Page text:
2022 Kia EV6 GT RWD

June 3rd, 2022 at 3:52pm


The Kia EV6 is not a Tesla killer. But it is going to make Tesla and every other EV startup squirm in its shoes. And that’s because it’s a very compelling EV from a traditional automaker.

First off, the EV6 is a real head turner. It’s a futuristic-looking 4-door sedan that, to my eye, looks a lot better than Tesla’s Model 3 or Y. The model I drove came with the $695 optional grey matte paint. And once you see it, I’ll bet that it proves to be irresistibly arresting to your eyes.


The interior is far more enticing than Tesla’s minimalist approach, with a richer use of materials and a greater variety of different surfaces. No, it doesn’t have that giant center screen that is so appealing in every Tesla. But its 12.3 inch display is competitive with most cars, at least at this snapshot in time.

While its display screen may not be the largest, the EV6 itself is a big car. It sits on a 114.2 inch wheelbase, which is the same as Kia’s big SUV, the Telluride. That provides plenty legroom and cargo space.


I drove the rear-drive GT model that comes with 320 horsepower and 258 pound-feet of torque. In other words, plenty of ‘git up and go. I also appreciated the steering wheel paddles that can provide increasingly aggressive regen. In fact, for most of the week I spent with the EV6, I used the paddles instead of the brake pedal to slow the car down or bring it to a stop.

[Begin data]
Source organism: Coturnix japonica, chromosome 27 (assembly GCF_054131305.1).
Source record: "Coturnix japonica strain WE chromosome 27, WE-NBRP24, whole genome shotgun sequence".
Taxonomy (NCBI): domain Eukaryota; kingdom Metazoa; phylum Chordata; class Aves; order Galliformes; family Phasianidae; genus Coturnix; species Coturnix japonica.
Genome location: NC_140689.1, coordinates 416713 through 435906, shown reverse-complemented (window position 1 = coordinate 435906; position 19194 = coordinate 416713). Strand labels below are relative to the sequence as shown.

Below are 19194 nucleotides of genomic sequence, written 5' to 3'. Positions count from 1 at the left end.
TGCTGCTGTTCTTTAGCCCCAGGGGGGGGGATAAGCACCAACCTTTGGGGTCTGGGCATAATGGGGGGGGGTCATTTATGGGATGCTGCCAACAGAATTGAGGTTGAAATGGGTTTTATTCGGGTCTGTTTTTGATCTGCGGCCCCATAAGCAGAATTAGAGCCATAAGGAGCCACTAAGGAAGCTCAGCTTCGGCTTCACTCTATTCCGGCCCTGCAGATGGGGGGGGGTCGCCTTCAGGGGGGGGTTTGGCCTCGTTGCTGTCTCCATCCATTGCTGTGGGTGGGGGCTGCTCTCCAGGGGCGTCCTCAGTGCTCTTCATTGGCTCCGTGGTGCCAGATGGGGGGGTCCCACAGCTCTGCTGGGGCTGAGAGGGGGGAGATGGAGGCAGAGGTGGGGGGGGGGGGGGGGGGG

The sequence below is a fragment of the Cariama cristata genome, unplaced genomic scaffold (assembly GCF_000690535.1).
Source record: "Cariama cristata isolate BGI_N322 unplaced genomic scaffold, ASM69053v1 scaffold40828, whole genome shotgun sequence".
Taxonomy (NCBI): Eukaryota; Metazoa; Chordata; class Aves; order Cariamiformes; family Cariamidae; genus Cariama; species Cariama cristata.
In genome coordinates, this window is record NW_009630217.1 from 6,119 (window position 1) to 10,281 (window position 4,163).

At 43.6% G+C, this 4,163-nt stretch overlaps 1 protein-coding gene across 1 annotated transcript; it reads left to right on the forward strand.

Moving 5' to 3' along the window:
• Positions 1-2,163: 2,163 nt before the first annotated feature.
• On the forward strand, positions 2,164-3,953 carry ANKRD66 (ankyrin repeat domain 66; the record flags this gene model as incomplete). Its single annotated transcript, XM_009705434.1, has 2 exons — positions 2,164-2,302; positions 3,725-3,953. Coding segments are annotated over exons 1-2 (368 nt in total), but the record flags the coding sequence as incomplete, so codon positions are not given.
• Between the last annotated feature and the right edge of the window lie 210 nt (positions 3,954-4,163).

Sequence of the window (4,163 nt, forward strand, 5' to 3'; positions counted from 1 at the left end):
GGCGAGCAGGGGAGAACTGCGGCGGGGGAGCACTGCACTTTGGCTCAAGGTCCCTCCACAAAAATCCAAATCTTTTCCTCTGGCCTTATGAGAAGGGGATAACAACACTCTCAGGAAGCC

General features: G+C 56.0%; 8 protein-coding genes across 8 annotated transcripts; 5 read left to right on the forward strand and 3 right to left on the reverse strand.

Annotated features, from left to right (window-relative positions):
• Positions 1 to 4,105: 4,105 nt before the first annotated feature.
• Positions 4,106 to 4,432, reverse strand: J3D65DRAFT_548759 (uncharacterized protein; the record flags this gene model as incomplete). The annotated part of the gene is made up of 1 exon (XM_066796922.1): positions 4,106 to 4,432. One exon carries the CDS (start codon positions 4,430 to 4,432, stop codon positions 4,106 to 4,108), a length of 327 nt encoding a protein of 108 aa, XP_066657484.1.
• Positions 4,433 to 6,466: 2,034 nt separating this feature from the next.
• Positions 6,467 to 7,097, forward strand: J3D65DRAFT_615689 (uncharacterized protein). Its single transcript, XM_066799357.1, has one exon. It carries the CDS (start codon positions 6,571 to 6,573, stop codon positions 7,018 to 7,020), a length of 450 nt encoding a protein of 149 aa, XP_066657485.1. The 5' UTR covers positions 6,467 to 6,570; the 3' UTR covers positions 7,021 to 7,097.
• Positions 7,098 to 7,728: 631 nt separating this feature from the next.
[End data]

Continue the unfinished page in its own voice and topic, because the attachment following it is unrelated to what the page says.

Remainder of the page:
The base EV6 comes with a relatively small 58 kWh battery pack, but fortunately the GT comes with a bigger 77.4 kWh pack that delivers a decent 310 miles of range—at least in warmer weather. And thanks to its 800 volt architecture, you can use the fastest chargers to juice up the battery quickly.


The model I drove cost $53,405, but Kia still qualifies for the US EV tax credit, so that allows most buyers to knock $7,500 off the price. That means it’s about $1,000 less than a Tesla Model 3 and $17,000 cheaper than a Model Y. That kind of price advantage on such a compelling car is going to have all the EV startups looking over their shoulder in the race to capture customers.

By: John McElroy

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